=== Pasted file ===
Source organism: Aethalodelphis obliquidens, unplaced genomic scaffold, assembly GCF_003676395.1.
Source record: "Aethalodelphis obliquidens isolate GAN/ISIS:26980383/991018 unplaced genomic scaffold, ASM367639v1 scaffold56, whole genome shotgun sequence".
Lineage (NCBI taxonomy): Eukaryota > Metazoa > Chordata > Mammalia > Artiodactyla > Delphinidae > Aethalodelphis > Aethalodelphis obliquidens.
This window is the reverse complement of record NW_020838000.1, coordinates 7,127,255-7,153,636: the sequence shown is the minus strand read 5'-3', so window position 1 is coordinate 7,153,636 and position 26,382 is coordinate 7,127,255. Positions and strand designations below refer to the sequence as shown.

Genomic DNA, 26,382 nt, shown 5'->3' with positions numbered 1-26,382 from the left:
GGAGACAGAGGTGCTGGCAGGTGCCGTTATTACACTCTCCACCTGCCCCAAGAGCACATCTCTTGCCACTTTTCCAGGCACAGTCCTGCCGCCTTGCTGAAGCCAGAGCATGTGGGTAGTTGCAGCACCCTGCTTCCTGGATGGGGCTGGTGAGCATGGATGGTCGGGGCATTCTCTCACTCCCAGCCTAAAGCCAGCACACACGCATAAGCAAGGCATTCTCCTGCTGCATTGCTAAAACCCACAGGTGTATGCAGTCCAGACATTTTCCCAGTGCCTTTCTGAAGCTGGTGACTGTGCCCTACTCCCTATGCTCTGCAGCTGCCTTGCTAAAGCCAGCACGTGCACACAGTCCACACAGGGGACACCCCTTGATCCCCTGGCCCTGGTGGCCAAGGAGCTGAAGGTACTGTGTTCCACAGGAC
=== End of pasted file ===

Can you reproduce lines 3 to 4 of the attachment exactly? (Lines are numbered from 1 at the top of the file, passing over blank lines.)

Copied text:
Lineage (NCBI taxonomy): Eukaryota > Metazoa > Chordata > Mammalia > Artiodactyla > Delphinidae > Aethalodelphis > Aethalodelphis obliquidens.
This window is the reverse complement of record NW_020838000.1, coordinates 7,127,255-7,153,636: the sequence shown is the minus strand read 5'-3', so window position 1 is coordinate 7,153,636 and position 26,382 is coordinate 7,127,255. Positions and strand designations below refer to the sequence as shown.